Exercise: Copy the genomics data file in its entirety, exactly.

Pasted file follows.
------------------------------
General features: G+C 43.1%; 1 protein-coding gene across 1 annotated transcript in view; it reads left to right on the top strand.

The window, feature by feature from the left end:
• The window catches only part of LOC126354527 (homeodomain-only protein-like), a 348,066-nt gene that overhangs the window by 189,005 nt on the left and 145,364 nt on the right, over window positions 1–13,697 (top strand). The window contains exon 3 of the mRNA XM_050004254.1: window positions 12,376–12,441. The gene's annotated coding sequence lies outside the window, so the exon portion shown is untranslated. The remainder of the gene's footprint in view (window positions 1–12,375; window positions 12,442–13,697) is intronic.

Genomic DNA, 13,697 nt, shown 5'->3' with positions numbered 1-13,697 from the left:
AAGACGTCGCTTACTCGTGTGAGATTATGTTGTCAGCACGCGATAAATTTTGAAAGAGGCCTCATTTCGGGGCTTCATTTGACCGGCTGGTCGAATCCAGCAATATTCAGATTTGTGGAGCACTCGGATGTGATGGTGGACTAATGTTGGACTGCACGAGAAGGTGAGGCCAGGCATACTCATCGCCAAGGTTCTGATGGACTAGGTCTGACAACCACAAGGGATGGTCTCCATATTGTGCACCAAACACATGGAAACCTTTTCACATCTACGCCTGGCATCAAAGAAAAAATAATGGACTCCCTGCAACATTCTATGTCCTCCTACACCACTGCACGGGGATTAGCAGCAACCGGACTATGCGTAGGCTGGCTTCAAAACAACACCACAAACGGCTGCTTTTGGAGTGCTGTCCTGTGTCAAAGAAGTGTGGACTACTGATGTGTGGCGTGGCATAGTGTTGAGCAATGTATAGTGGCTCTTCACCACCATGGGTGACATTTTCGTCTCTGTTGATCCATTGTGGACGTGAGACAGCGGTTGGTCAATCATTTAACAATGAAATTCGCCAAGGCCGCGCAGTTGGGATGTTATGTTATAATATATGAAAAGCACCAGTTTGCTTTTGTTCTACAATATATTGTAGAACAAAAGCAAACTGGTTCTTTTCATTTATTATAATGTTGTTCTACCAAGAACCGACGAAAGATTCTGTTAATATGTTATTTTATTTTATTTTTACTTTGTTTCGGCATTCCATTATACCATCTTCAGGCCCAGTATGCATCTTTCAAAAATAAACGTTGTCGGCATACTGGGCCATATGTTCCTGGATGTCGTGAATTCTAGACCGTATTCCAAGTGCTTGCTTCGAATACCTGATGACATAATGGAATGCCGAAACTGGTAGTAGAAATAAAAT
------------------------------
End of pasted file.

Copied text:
General features: G+C 43.1%; 1 protein-coding gene across 1 annotated transcript in view; it reads left to right on the top strand.

The window, feature by feature from the left end:
• The window catches only part of LOC126354527 (homeodomain-only protein-like), a 348,066-nt gene that overhangs the window by 189,005 nt on the left and 145,364 nt on the right, over window positions 1–13,697 (top strand). The window contains exon 3 of the mRNA XM_050004254.1: window positions 12,376–12,441. The gene's annotated coding sequence lies outside the window, so the exon portion shown is untranslated. The remainder of the gene's footprint in view (window positions 1–12,375; window positions 12,442–13,697) is intronic.

Genomic DNA, 13,697 nt, shown 5'->3' with positions numbered 1-13,697 from the left:
AAGACGTCGCTTACTCGTGTGAGATTATGTTGTCAGCACGCGATAAATTTTGAAAGAGGCCTCATTTCGGGGCTTCATTTGACCGGCTGGTCGAATCCAGCAATATTCAGATTTGTGGAGCACTCGGATGTGATGGTGGACTAATGTTGGACTGCACGAGAAGGTGAGGCCAGGCATACTCATCGCCAAGGTTCTGATGGACTAGGTCTGACAACCACAAGGGATGGTCTCCATATTGTGCACCAAACACATGGAAACCTTTTCACATCTACGCCTGGCATCAAAGAAAAAATAATGGACTCCCTGCAACATTCTATGTCCTCCTACACCACTGCACGGGGATTAGCAGCAACCGGACTATGCGTAGGCTGGCTTCAAAACAACACCACAAACGGCTGCTTTTGGAGTGCTGTCCTGTGTCAAAGAAGTGTGGACTACTGATGTGTGGCGTGGCATAGTGTTGAGCAATGTATAGTGGCTCTTCACCACCATGGGTGACATTTTCGTCTCTGTTGATCCATTGTGGACGTGAGACAGCGGTTGGTCAATCATTTAACAATGAAATTCGCCAAGGCCGCGCAGTTGGGATGTTATGTTATAATATATGAAAAGCACCAGTTTGCTTTTGTTCTACAATATATTGTAGAACAAAAGCAAACTGGTTCTTTTCATTTATTATAATGTTGTTCTACCAAGAACCGACGAAAGATTCTGTTAATATGTTATTTTATTTTATTTTTACTTTGTTTCGGCATTCCATTATACCATCTTCAGGCCCAGTATGCATCTTTCAAAAATAAACGTTGTCGGCATACTGGGCCATATGTTCCTGGATGTCGTGAATTCTAGACCGTATTCCAAGTGCTTGCTTCGAATACCTGATGACATAATGGAATGCCGAAACTGGTAGTAGAAATAAAAT